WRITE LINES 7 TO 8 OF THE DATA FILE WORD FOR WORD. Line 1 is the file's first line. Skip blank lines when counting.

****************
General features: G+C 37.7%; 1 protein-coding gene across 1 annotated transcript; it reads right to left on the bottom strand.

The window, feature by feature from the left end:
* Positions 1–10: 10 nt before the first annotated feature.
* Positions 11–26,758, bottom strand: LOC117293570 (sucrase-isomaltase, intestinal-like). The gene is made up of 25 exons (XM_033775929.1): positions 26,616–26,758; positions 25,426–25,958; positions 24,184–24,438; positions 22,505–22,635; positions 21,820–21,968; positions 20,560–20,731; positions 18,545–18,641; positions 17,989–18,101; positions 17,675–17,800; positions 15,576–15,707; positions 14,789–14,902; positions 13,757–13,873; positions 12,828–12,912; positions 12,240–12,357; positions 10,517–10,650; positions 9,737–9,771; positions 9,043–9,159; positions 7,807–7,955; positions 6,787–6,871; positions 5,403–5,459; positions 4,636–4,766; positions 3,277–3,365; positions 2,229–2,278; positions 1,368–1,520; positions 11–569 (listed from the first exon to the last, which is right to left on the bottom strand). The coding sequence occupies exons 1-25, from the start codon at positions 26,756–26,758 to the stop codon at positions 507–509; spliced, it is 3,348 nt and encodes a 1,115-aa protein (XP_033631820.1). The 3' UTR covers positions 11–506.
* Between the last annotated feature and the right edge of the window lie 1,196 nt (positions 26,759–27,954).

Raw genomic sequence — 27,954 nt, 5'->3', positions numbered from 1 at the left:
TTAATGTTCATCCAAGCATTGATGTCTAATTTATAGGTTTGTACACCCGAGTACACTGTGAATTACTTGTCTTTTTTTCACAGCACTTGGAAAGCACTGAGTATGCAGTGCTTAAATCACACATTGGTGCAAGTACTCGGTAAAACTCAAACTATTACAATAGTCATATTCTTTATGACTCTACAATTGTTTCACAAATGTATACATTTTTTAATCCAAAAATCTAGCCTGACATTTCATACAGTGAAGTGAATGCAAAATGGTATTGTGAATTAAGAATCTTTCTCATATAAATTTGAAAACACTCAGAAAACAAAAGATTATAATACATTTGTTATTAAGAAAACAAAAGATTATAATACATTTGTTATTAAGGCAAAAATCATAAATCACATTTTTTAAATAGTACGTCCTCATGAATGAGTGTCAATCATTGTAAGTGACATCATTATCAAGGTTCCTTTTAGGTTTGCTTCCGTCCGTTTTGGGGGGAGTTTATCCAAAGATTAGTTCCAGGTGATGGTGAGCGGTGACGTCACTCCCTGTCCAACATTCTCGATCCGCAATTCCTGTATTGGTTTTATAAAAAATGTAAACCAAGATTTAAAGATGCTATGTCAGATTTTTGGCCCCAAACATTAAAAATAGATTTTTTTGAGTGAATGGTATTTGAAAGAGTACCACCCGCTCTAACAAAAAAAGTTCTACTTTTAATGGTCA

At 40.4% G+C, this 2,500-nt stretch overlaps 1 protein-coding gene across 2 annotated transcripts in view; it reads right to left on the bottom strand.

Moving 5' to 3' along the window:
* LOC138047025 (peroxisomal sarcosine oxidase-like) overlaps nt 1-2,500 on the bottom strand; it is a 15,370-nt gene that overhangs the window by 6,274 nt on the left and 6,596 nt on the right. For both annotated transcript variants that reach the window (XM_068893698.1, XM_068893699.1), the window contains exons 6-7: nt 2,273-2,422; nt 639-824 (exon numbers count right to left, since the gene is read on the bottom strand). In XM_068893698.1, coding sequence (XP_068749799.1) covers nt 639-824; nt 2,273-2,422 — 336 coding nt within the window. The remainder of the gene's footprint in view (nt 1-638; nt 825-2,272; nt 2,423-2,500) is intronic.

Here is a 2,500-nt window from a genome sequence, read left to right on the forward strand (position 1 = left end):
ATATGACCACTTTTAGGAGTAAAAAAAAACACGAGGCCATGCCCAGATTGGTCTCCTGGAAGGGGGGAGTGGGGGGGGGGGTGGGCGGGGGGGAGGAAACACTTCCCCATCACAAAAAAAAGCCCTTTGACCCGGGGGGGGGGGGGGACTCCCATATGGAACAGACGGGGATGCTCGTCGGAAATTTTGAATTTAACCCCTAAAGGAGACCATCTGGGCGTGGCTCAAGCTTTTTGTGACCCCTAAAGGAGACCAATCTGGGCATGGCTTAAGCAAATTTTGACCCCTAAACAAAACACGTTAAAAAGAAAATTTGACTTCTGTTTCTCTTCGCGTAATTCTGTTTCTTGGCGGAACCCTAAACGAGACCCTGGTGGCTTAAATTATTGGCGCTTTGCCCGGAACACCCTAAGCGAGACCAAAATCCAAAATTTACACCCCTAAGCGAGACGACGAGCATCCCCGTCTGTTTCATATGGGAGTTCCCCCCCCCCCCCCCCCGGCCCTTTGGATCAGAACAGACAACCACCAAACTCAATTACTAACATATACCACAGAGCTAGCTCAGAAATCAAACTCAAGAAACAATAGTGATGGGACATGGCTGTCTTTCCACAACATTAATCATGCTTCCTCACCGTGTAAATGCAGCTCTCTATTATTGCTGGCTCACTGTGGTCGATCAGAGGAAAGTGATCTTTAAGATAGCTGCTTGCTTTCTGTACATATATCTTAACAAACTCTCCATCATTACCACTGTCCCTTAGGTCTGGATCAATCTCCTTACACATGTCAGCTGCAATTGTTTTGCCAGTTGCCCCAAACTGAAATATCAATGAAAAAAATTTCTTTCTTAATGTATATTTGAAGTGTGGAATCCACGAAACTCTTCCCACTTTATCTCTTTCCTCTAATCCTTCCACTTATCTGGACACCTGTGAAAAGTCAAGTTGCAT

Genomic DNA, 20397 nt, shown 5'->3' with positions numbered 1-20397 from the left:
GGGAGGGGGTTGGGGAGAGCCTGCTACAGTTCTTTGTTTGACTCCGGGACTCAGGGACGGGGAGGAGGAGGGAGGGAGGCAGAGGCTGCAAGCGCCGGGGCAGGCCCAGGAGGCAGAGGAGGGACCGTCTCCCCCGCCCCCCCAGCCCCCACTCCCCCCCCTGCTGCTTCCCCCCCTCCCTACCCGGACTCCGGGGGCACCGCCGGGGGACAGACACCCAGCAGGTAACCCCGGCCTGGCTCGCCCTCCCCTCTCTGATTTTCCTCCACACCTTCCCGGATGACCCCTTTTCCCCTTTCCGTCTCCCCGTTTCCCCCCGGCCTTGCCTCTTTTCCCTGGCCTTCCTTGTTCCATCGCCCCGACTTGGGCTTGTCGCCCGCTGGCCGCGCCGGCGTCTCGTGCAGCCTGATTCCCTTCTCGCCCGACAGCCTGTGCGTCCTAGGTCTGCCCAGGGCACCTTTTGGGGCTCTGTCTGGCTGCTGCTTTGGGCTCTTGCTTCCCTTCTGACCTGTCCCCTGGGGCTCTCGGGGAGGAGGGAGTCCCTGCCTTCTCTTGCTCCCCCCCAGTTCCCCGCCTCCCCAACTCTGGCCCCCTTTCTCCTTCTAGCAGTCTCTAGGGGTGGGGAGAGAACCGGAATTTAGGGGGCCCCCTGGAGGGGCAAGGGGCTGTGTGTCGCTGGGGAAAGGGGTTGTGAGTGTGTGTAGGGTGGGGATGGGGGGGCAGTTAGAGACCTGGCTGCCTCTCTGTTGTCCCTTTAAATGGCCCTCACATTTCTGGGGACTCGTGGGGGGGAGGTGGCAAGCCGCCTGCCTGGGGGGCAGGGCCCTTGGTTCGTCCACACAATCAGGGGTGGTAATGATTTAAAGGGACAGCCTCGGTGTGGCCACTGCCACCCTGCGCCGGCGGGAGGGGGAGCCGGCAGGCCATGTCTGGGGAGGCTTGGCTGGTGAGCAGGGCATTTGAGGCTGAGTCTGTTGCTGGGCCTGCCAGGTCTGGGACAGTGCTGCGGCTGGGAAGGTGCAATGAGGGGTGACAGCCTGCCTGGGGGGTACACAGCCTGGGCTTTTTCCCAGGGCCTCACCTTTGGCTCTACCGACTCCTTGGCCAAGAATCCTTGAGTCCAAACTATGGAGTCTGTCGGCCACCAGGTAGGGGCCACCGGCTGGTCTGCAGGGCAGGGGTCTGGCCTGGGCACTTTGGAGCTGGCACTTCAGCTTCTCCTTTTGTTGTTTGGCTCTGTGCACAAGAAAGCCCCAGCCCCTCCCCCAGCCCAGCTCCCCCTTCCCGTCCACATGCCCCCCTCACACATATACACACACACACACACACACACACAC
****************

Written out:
TTAATGTTCATCCAAGCATTGATGTCTAATTTATAGGTTTGTACACCCGAGTACACTGTGAATTACTTGTCTTTTTTTCACAGCACTTGGAAAGCACTGAGTATGCAGTGCTTAAATCACACATTGGTGCAAGTACTCGGTAAAACTCAAACTATTACAATAGTCATATTCTTTATGACTCTACAATTGTTTCACAAATGTATACATTTTTTAATCCAAAAATCTAGCCTGACATTTCATACAGTGAAGTGAATGCAAAATGGTATTGTGAATTAAGAATCTTTCTCATATAAATTTGAAAACACTCAGAAAACAAAAGATTATAATACATTTGTTATTAAGAAAACAAAAGATTATAATACATTTGTTATTAAGGCAAAAATCATAAATCACATTTTTTAAATAGTACGTCCTCATGAATGAGTGTCAATCATTGTAAGTGACATCATTATCAAGGTTCCTTTTAGGTTTGCTTCCGTCCGTTTTGGGGGGAGTTTATCCAAAGATTAGTTCCAGGTGATGGTGAGCGGTGACGTCACTCCCTGTCCAACATTCTCGATCCGCAATTCCTGTATTGGTTTTATAAAAAATGTAAACCAAGATTTAAAGATGCTATGTCAGATTTTTGGCCCCAAACATTAAAAATAGATTTTTTTGAGTGAATGGTATTTGAAAGAGTACCACCCGCTCTAACAAAAAAAGTTCTACTTTTAATGGTCA

At 40.4% G+C, this 2,500-nt stretch overlaps 1 protein-coding gene across 2 annotated transcripts in view; it reads right to left on the bottom strand.